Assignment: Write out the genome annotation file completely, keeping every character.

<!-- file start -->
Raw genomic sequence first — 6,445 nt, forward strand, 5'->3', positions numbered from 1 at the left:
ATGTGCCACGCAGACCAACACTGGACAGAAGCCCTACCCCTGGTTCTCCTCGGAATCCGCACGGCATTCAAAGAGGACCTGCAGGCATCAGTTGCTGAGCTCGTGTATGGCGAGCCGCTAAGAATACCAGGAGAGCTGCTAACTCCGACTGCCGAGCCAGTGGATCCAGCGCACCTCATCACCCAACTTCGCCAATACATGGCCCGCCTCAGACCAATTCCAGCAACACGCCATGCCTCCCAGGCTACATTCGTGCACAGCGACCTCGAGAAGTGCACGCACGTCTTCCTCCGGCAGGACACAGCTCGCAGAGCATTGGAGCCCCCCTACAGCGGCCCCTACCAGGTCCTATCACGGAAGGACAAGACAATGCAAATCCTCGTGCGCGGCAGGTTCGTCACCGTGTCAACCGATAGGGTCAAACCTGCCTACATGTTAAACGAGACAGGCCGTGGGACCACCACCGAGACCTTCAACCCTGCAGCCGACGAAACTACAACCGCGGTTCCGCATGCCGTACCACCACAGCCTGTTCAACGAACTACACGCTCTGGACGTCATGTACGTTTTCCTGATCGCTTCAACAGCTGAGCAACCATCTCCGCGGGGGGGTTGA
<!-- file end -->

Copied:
Raw genomic sequence first — 6,445 nt, forward strand, 5'->3', positions numbered from 1 at the left:
ATGTGCCACGCAGACCAACACTGGACAGAAGCCCTACCCCTGGTTCTCCTCGGAATCCGCACGGCATTCAAAGAGGACCTGCAGGCATCAGTTGCTGAGCTCGTGTATGGCGAGCCGCTAAGAATACCAGGAGAGCTGCTAACTCCGACTGCCGAGCCAGTGGATCCAGCGCACCTCATCACCCAACTTCGCCAATACATGGCCCGCCTCAGACCAATTCCAGCAACACGCCATGCCTCCCAGGCTACATTCGTGCACAGCGACCTCGAGAAGTGCACGCACGTCTTCCTCCGGCAGGACACAGCTCGCAGAGCATTGGAGCCCCCCTACAGCGGCCCCTACCAGGTCCTATCACGGAAGGACAAGACAATGCAAATCCTCGTGCGCGGCAGGTTCGTCACCGTGTCAACCGATAGGGTCAAACCTGCCTACATGTTAAACGAGACAGGCCGTGGGACCACCACCGAGACCTTCAACCCTGCAGCCGACGAAACTACAACCGCGGTTCCGCATGCCGTACCACCACAGCCTGTTCAACGAACTACACGCTCTGGACGTCATGTACGTTTTCCTGATCGCTTCAACAGCTGAGCAACCATCTCCGCGGGGGGGTTGA